One thing that you should always remember is that your first draft of each fiction will always be the stinkiest piece of cheese you ever typed, penned, penciled, chiseled into stone, smoke signaled, or whatever medium you use for writing. We’re talking full on Camembert cheese: sour, foul, and nothing short of sweaty shoes left to rot in the darkest, wettest cavern on Earth.
In this guide, I’ll give you some ideas and show you what I did with one of my recent stories to turn it from pungent, thirty year old rotten food to something at least somewhat aromatic.
One of the stories I published at the beginning of my career was authored after a very long hiatus from writing. Originally named The Tale of Pumpkin Town, it weighed in at a sweet 1,500 words and told a story that was dry and almost as bad as the prose. I didn’t know this at the time, and after sending it in after only one draft, I got a rejection that was warranted and very eye opening. So I set off to rewrite the story.
The first thing I did was open a new document and the old document, put them next to each other, and set off to rewrite it line-by-line. While staring at the starting paragraph, I noticed that it was good, but certainly not as good as I had originally thought:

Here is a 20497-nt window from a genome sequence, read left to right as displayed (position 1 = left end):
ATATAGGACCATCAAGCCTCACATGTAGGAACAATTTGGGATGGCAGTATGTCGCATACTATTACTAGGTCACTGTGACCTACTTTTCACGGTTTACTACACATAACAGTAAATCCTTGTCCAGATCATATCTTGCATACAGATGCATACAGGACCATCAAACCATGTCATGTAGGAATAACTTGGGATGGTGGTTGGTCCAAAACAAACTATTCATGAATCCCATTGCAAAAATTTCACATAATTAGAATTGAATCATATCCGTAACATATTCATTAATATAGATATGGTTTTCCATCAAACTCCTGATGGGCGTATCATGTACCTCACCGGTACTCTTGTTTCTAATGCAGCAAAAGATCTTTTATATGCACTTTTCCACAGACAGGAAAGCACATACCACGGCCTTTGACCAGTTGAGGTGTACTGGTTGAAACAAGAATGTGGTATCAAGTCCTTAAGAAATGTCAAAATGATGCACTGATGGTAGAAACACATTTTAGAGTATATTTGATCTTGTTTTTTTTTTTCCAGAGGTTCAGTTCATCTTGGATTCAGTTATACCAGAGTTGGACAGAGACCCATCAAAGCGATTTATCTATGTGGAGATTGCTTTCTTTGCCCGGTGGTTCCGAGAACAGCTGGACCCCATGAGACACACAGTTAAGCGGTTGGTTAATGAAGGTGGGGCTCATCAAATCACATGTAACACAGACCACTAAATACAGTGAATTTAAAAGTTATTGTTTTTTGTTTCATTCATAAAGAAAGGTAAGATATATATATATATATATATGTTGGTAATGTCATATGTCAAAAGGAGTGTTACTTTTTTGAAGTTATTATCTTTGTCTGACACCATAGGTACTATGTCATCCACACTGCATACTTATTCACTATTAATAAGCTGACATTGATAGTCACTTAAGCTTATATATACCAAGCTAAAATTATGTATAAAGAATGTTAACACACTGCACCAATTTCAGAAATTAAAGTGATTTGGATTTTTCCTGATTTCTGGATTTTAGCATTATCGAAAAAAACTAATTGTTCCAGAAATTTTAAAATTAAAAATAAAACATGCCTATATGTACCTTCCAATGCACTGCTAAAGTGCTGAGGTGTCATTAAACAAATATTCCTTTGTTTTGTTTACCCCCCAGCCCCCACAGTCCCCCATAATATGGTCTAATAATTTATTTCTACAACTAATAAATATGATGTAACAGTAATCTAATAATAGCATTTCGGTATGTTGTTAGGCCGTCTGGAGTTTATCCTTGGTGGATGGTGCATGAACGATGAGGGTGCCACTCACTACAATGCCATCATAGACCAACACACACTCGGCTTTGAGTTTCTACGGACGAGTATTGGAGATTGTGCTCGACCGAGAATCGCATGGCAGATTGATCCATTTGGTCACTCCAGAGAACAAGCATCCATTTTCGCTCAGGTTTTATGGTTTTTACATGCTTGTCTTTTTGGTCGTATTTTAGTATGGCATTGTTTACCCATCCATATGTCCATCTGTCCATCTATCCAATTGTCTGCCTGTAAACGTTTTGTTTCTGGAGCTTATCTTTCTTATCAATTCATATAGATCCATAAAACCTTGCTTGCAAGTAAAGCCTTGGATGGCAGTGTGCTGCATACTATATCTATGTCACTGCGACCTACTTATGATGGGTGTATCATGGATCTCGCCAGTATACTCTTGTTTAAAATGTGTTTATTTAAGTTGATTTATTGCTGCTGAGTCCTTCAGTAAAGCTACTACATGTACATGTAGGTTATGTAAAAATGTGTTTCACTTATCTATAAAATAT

“Every town has its secrets, and Pumpkin Town was no exception. Had Mike known what dark secrets and unraveled truths were waiting for him, he would have driven straight through.
After reading it (and after banging my head against my desk for writing such a nasty opening graph), I tried to figure out what I needed. I soon realized that part of the problem was the story line and the other part was disgusting prose. So I took an hour to rewrite the entire plot into a short paragraph, and then used that to create a new beginning for the story:
“A dark place in the confines of the human mind provides dangerous thoughts. While people assume this is the darkest place of all, the reality born from these thoughts prove to be far darker. Even though Mike had known this to be true, he was destined to witness it first-hand.”
Smacking your reader in the face and telling them to read the rest or suffer death is a good way to start a story, especially when dealing in suspense, thriller, or horror. When you’ve done that, you can move on to your pretty descriptions showing a whole new world to you readers.